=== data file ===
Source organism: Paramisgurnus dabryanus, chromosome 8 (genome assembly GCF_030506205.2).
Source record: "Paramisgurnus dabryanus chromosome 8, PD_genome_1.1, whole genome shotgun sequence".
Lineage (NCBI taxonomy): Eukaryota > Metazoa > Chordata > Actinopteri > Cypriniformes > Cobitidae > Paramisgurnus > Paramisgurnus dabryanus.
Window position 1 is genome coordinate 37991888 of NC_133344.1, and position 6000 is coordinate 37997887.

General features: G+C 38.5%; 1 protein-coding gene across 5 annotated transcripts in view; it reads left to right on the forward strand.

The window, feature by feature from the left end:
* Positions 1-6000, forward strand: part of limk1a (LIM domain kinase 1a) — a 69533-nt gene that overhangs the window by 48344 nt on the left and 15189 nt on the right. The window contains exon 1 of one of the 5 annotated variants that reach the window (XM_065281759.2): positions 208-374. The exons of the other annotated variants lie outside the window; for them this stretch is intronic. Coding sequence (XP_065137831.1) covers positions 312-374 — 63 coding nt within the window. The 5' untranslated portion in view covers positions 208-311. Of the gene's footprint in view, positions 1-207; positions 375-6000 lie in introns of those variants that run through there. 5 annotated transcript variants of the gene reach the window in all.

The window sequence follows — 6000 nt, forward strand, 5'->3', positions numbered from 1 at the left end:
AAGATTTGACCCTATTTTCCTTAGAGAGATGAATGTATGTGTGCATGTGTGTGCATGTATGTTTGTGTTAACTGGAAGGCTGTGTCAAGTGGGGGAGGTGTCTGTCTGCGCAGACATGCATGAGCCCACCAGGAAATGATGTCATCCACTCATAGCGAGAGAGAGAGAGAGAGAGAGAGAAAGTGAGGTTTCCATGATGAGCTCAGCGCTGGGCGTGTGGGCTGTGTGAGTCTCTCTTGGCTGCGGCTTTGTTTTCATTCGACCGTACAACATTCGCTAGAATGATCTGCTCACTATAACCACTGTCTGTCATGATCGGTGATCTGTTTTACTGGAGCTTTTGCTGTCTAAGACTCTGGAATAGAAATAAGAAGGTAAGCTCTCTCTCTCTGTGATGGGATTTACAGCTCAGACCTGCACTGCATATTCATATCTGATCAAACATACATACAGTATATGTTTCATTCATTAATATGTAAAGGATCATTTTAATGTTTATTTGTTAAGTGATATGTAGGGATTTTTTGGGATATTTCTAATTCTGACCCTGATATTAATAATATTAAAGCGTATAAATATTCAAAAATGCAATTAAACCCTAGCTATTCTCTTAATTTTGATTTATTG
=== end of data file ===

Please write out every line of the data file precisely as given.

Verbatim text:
Source organism: Paramisgurnus dabryanus, chromosome 8 (genome assembly GCF_030506205.2).
Source record: "Paramisgurnus dabryanus chromosome 8, PD_genome_1.1, whole genome shotgun sequence".
Lineage (NCBI taxonomy): Eukaryota > Metazoa > Chordata > Actinopteri > Cypriniformes > Cobitidae > Paramisgurnus > Paramisgurnus dabryanus.
Window position 1 is genome coordinate 37991888 of NC_133344.1, and position 6000 is coordinate 37997887.

General features: G+C 38.5%; 1 protein-coding gene across 5 annotated transcripts in view; it reads left to right on the forward strand.

The window, feature by feature from the left end:
* Positions 1-6000, forward strand: part of limk1a (LIM domain kinase 1a) — a 69533-nt gene that overhangs the window by 48344 nt on the left and 15189 nt on the right. The window contains exon 1 of one of the 5 annotated variants that reach the window (XM_065281759.2): positions 208-374. The exons of the other annotated variants lie outside the window; for them this stretch is intronic. Coding sequence (XP_065137831.1) covers positions 312-374 — 63 coding nt within the window. The 5' untranslated portion in view covers positions 208-311. Of the gene's footprint in view, positions 1-207; positions 375-6000 lie in introns of those variants that run through there. 5 annotated transcript variants of the gene reach the window in all.

The window sequence follows — 6000 nt, forward strand, 5'->3', positions numbered from 1 at the left end:
AAGATTTGACCCTATTTTCCTTAGAGAGATGAATGTATGTGTGCATGTGTGTGCATGTATGTTTGTGTTAACTGGAAGGCTGTGTCAAGTGGGGGAGGTGTCTGTCTGCGCAGACATGCATGAGCCCACCAGGAAATGATGTCATCCACTCATAGCGAGAGAGAGAGAGAGAGAGAGAGAAAGTGAGGTTTCCATGATGAGCTCAGCGCTGGGCGTGTGGGCTGTGTGAGTCTCTCTTGGCTGCGGCTTTGTTTTCATTCGACCGTACAACATTCGCTAGAATGATCTGCTCACTATAACCACTGTCTGTCATGATCGGTGATCTGTTTTACTGGAGCTTTTGCTGTCTAAGACTCTGGAATAGAAATAAGAAGGTAAGCTCTCTCTCTCTGTGATGGGATTTACAGCTCAGACCTGCACTGCATATTCATATCTGATCAAACATACATACAGTATATGTTTCATTCATTAATATGTAAAGGATCATTTTAATGTTTATTTGTTAAGTGATATGTAGGGATTTTTTGGGATATTTCTAATTCTGACCCTGATATTAATAATATTAAAGCGTATAAATATTCAAAAATGCAATTAAACCCTAGCTATTCTCTTAATTTTGATTTATTG